From Lowell to Springfield, Williamstown to Mashpee, and 100 municipalities in between, Waltham is the latest community to adopt new energy efficiency standards for both residential and commercial buildings. On October 27, Maynard claimed the 100th spot on the list of communities to adopt the so-called Stretch Code. Since then four more communities have joined, the latest being Waltham, which adopted the code on November 14. This means 2.9 million people in Massachusetts, more than 45 percent of the population, live in communities dedicated to an energy efficient future.
The code – which requires approximately 20 percent greater energy efficiency than the current base energy codes – increases energy efficiency requirements for construction of all new residential and most commercial buildings. These codes also apply to the renovation of, or additions to, residential homes that necessitate building code requirements. The adoption of these measures will cut annual energy costs for the homeowners and businesses that occupy these buildings.
The 104 communities that have adopted the Stretch Code have satisfied one of five criteria necessary to earn the title of a Green Community. The cities and towns that have satisfied all five criteria and become Green Communities are part of a DOER program that has distributed more than $15 million in renewable energy and conservation grants to the eligible communities. The DOER has designated 74 Green Communities, with 21 gaining recognition just this past summer. We hope the success of adopting the Stretch Code is the first step, and added incentive, for these towns and cities to satisfy all five criteria in order to be designated a Green Community.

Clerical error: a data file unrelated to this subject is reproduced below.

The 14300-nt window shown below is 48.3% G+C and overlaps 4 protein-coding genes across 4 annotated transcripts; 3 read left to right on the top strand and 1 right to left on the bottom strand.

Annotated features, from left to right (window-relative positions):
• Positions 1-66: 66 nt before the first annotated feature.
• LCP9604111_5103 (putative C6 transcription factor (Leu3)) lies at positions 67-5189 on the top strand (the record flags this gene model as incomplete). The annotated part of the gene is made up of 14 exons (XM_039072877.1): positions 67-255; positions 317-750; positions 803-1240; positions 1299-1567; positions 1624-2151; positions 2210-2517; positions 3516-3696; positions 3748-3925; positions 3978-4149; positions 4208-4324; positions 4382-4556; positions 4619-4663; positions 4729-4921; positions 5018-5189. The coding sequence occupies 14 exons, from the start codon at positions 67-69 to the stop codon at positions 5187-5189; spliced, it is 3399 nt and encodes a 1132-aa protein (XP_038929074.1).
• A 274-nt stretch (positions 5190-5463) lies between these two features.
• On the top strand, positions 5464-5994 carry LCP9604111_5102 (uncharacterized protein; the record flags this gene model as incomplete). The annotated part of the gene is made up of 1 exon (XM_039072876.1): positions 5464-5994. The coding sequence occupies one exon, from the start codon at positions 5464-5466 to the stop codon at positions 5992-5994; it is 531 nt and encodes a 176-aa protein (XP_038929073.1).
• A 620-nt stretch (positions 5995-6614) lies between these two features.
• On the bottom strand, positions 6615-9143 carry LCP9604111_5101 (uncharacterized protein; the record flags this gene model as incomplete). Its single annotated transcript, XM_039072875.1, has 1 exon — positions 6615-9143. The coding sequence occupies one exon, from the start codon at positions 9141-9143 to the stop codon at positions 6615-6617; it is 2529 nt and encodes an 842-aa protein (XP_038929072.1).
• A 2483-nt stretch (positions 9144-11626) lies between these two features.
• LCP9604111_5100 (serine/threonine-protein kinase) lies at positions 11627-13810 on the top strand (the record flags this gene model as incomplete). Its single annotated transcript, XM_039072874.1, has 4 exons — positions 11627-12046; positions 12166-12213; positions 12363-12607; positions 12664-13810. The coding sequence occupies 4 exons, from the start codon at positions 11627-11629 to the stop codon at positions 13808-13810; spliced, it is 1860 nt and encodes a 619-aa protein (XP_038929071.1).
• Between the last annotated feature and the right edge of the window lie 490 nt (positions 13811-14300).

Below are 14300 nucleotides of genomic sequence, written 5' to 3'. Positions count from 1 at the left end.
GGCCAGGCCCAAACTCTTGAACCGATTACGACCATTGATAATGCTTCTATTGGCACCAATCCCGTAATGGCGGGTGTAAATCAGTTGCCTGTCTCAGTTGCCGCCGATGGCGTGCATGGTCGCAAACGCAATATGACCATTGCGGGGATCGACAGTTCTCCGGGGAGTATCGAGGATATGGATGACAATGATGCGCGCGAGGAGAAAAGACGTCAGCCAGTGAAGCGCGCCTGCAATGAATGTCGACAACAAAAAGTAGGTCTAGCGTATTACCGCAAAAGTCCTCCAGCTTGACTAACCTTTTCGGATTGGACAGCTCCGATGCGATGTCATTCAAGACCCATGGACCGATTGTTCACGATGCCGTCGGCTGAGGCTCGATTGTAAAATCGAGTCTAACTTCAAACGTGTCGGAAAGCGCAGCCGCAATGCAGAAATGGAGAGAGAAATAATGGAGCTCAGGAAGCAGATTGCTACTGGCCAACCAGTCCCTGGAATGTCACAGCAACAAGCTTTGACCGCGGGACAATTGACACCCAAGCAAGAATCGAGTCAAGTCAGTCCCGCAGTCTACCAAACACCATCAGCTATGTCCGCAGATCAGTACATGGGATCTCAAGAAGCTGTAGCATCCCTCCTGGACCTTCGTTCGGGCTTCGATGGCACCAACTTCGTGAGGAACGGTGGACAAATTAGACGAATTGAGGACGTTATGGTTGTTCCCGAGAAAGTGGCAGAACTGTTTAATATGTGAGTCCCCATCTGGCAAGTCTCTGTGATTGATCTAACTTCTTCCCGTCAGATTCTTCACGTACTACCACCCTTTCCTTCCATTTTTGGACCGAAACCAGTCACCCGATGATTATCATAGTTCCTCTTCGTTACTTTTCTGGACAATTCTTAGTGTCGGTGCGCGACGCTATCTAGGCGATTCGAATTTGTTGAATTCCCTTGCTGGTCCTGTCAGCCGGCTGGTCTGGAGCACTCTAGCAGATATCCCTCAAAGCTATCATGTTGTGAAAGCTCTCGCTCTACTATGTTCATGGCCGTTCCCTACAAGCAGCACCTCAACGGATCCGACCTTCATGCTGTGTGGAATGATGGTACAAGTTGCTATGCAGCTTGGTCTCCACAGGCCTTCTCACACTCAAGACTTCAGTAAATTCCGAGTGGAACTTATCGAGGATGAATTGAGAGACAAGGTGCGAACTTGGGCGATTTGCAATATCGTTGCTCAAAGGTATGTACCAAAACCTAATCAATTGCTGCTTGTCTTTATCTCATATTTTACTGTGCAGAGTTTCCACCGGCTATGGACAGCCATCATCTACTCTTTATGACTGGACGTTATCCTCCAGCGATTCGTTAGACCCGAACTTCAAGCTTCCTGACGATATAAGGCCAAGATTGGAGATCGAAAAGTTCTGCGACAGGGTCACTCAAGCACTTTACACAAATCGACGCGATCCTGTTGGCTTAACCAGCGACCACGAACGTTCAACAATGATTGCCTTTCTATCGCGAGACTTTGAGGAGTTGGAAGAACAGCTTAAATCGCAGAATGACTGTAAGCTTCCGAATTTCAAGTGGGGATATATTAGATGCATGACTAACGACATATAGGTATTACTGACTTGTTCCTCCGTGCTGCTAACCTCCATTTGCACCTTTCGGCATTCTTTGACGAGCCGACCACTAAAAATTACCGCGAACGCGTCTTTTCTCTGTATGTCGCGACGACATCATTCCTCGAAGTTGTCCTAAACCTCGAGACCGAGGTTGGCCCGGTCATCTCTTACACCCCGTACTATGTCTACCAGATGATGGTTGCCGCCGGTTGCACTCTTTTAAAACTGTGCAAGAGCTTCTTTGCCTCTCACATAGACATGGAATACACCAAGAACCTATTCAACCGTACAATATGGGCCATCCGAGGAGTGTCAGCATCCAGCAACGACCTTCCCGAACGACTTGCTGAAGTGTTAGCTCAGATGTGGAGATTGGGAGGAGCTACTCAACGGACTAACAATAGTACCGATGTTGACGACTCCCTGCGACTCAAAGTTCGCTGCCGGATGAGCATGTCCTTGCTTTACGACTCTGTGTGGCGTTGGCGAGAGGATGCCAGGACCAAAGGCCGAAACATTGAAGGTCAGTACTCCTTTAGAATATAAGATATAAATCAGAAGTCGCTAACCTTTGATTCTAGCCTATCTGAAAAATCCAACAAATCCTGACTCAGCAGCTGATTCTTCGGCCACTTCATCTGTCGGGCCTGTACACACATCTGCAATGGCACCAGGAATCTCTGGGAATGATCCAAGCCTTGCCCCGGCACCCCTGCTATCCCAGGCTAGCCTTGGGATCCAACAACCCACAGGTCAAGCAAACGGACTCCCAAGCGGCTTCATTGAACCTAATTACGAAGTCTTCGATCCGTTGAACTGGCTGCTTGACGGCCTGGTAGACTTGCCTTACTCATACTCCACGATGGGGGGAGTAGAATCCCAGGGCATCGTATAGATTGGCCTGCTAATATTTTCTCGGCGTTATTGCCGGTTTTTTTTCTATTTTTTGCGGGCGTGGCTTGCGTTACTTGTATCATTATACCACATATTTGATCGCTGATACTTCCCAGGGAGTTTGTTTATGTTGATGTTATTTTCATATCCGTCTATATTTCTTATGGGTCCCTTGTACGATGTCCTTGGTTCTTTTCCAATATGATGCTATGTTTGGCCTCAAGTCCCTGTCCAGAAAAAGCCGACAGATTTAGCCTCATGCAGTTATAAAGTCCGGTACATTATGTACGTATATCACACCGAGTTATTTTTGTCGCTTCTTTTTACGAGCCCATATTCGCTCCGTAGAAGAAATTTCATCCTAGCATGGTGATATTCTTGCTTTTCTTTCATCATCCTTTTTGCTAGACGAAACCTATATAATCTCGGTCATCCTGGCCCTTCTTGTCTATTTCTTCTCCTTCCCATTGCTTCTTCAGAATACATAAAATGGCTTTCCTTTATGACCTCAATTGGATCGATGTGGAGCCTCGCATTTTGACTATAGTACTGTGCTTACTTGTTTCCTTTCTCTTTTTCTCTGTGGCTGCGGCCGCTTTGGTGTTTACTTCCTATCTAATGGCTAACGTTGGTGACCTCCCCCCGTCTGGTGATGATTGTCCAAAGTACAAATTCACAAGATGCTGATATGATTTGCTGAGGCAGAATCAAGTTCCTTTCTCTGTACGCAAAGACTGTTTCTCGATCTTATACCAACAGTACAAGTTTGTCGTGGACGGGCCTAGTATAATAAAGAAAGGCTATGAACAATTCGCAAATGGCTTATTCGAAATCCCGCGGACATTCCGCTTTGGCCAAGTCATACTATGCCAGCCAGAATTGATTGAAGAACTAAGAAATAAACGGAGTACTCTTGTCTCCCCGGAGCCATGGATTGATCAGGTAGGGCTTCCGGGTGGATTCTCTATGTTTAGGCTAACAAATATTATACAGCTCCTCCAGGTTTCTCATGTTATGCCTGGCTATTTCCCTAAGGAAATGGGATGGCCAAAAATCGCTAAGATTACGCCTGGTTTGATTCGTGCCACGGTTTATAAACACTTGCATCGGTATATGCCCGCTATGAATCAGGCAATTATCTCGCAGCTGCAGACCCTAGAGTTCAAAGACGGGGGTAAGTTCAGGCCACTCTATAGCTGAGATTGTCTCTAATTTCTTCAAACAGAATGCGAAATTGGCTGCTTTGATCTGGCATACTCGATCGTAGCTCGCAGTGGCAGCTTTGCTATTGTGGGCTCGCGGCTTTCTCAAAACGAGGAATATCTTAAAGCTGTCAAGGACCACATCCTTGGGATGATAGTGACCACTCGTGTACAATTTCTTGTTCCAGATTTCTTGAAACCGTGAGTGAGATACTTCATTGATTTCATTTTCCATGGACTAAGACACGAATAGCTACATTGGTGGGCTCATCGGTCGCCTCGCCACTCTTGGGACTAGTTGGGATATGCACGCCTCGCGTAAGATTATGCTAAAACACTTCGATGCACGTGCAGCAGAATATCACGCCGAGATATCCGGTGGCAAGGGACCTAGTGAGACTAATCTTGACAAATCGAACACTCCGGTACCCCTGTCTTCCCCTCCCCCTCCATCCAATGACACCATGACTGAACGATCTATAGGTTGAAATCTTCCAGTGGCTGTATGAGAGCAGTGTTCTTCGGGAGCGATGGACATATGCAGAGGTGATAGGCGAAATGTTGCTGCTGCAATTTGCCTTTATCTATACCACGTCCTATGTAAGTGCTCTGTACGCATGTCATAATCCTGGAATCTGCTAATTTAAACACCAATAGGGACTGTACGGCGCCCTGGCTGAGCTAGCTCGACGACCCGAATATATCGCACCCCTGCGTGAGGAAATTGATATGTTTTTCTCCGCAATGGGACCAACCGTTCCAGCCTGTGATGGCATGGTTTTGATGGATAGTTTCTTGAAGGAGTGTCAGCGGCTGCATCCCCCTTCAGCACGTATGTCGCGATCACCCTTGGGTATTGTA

The efforts of Massachusetts’ residents and communities have solidified the Commonwealth’s position as a leader in energy efficiency policies, programs, and savings. Serving as models for the remaining municipalities across Massachusetts, these 104 communities are reducing greenhouse gas emissions and cutting costs by lowering energy consumption.
Newton was the first to adopt the Stretch Code. Waltham will not be the last.
Solarize Mass – Big Scale Impact for Small Scale Solar posted on Aug 20
The results of the Solarize Mass 2013-2014 two rounds managed to surpass numbers from the previous two years. Close to 1,500 contracts were signed and a total of nearly 10 megawatts of solar installed. During 2013’s first round, ten communities participated, and for the second round that ended this past June, another fifteen communities were chosen.
Carbon Neutral? A Closer Look at University Claims posted on Aug 14
The five UMass university campuses have made enormous progress towards carbon neutrality. In particular, UMass Amherst has demonstrated impressive environmental leadership and received an Energy and Environmental Affairs’ Leading by Example award for achieving a 26 percent reduction in greenhouse gas emissions three years ahead of its 2012 goal.
Door-to-Door Campaign Reaps Energy Efficiency Gains posted on Aug 1
Greenfield sent program specialists from Energy Smart Homes door-to-door to answer questions, explain the energy auditing process, and plan retrofit projects. So far, home energy assessments in Greenfield have taken place at four times the statewide rate.